Greek and Turkish warships are testing each other’s naval prowess while political leaders in Athens and Ankara probe each other’s resolve over a search for hydrocarbon reserves in east Mediterranean waters that each nation claims.
Despite the saber rattling, there’s doesn’t appear to be a real appetite for war. But neither nation is ready to back down and look weak.
Greece and Turkey have a jumble of air and naval assets in the Mediterranean as France, the U.S. and the United Arab Emirates take part in tit-for-tat military drills. The risks of a mishap that could spark conflict have increased exponentially. The danger was illustrated earlier this month when a Greek frigate accidentally collided with a Turkish warship in waters off Crete.
Here’s a look at what’s driving the conflict:
On the surface it appears as a squabble over who’s entitled to potentially abundant hydrocarbons lurking beneath the seabed in the east Mediterranean.
Greece says Turkey’s bid to prospect for oil and gas in waters off Crete that it says falls within its exclusive economic zone is a clear violation of its sovereign rights and of international law.
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Ditto for the small, ethnically divided island nation of Cyprus, which has accused Turkey of “pirate behavior” and “gunboat diplomacy” for sending warship-escorted vessels off its shores — even in areas that were licensed out to major energy companies like France’s Total for exploration.
Turkey says its doing what it must to protect its own rights to energy reserves, but analysts say it goes much deeper than that.
Turkey’s assertiveness is in line with a strategic ambition to become a global player — and a leader in the Islamic world whose power and influence can shape the region according to its vision.
“So, it’s not about energy,” says Ian O. Lesser, a political analyst with the U.S. think tank the German Marshall Fund. “It’s about a broader and increasingly animated Turkish vision of its own interests in the region.”
Turkish President Recep Tayyip Erdogan is contending with political challengers and a weakened economy. Ankara also wants to push back against what it sees as a hostile, energy-based partnership between Greece, Cyprus, Israel, and Egypt that aims to exclude Turkey, says Lisel Hintz, professor at Johns Hopkins University’s School of Advanced International studies.
A maritime border deal that Turkey signed with Libya earlier this year partly aimed to show that no regional energy plans could proceed without Ankara’s input.
ROCKING THE BOAT
Turkey’s aggressive military posture in the eastern Mediterranean is seen as destabilizing the region and it isn’t winning it any friends.
“You’ll find few supporters, if any, on either side of the Atlantic .. .for the Turkish posture at this time,” Lesser says.
European Union members Greece and Cyprus have repeatedly invited Turkey to join these energy partnerships as long as Ankara gives up its bullying tactics and plays by the rules.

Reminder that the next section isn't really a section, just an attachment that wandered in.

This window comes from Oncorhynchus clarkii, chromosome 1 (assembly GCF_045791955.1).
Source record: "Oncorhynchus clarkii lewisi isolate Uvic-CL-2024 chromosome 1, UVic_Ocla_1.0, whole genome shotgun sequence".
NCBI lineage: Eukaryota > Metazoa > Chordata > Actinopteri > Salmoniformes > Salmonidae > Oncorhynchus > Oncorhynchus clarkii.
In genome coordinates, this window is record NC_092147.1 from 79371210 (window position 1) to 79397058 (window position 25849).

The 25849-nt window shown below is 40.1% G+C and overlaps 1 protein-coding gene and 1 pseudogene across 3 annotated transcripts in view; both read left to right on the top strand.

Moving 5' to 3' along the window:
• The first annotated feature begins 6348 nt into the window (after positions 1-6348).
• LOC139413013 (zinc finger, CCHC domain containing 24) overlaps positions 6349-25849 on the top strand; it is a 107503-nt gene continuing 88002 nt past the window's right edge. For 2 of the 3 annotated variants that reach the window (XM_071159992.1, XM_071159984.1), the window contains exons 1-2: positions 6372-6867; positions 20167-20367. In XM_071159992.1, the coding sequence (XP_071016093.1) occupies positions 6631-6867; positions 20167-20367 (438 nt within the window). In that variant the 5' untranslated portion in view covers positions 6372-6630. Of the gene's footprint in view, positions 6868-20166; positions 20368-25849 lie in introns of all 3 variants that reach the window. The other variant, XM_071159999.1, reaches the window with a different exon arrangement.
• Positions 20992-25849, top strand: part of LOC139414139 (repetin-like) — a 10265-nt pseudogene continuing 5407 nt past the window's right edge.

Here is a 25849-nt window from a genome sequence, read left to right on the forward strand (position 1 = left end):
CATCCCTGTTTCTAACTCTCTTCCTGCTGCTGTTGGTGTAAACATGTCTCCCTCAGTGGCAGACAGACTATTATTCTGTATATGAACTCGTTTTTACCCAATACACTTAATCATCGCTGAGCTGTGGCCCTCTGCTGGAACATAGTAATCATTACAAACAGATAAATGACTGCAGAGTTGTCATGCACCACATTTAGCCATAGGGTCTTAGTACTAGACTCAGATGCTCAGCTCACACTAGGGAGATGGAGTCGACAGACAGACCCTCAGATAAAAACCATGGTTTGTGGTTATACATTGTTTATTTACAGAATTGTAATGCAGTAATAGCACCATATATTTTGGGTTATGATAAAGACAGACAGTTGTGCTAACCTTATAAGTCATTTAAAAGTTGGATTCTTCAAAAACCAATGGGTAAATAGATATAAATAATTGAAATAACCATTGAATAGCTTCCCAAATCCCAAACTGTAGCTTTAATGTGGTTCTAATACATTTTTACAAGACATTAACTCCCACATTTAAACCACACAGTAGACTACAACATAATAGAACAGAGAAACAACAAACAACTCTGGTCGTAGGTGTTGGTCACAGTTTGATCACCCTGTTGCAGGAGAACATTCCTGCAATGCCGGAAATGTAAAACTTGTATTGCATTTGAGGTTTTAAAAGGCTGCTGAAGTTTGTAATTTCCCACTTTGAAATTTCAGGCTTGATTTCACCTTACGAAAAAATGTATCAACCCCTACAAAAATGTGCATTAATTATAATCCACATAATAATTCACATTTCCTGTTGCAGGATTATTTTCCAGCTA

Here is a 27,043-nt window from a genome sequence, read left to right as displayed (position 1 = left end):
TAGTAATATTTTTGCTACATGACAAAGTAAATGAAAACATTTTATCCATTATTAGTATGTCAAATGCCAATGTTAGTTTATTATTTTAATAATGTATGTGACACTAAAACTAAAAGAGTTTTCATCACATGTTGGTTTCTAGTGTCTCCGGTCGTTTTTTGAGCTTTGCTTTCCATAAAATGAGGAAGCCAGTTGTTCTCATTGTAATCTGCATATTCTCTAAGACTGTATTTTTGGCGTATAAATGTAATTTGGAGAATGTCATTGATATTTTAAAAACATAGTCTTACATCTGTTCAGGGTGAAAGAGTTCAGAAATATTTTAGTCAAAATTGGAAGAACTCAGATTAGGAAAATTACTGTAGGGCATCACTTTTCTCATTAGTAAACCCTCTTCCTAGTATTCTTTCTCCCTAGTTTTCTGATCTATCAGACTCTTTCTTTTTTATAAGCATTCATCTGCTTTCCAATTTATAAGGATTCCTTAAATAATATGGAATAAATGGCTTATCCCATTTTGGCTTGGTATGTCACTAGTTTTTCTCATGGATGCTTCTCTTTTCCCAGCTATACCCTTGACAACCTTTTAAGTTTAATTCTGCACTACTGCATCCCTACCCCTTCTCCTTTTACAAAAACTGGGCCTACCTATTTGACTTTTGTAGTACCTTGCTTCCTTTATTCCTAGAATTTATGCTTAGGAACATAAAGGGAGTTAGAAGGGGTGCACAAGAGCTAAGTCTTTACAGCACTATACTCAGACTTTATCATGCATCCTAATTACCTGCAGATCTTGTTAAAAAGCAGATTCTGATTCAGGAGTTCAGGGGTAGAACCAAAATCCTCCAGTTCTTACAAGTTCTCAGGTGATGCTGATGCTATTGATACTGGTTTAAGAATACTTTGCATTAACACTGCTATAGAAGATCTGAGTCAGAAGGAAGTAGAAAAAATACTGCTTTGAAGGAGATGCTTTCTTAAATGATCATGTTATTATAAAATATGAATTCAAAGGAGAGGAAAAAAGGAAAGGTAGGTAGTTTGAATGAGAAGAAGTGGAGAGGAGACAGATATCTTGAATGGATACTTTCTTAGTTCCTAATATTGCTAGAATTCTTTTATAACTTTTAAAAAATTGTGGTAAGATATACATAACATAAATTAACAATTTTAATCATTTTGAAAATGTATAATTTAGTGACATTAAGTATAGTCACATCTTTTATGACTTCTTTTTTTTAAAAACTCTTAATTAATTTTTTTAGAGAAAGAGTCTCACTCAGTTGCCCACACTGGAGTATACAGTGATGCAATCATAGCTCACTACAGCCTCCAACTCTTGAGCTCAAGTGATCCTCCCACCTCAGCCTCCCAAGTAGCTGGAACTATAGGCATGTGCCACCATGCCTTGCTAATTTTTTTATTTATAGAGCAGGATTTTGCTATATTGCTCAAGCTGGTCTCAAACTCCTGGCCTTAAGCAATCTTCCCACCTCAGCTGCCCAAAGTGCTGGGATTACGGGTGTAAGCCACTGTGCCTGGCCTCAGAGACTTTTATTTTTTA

But according to Lesser, Turkey appears to be in no mood to take part in something that they feel would hem the country in and undercut its broader claims in the region. German-led diplomacy to get the two sides to pull back their forces and start talking has had so far less than stellar results.
A RATTLED EU
The 27-nation bloc has vacillated between appeals for calm and talk of tougher sanctions against Turkey.
But it’s unclear whether EU diplomacy or entreaties from Washington, whose own credibility has waned with Ankara, will succeed in reining in Turkey.
“The relationship with Turkey right now is at such a dysfunctional level with key European partners and also across the Atlantic, it’s very hard to engage in this kind of diplomacy with Ankara,” Lesser said.
Four million Syrians living in Turkey affords Ankara powerful leverage against Europe, which doesn’t want to see a fresh migrant influx, Hintz said.
TAKE IT TO COURT
Is there a legal way out of this wrangle? All sides claim international law is on their side regarding what their maritime borders are and how much of the east Mediterranean sea they can claim as having exclusive economic rights, so a court date to settle this would seem reasonable.
But Turkey has been reluctant to go down the legal route because it doesn’t have a strong case since many of its claims “fly in the face of established international law,” according to Lesser.
“If they go a straight legal judgment route, they probably feel that they’re in a weaker position and they may be right about that,” he says.
With its latest east Mediterranean gambit, Turkey risks overstretching itself given its military presence in Libya, and Syria.
But some operational successes in both those countries may have emboldened Ankara to pursue its interests “at a manageable cost with predictable outcomes,” especially in areas such as around Greece and Cyprus where Turkish public opinion is solidly behind Erdogan, Lesser says.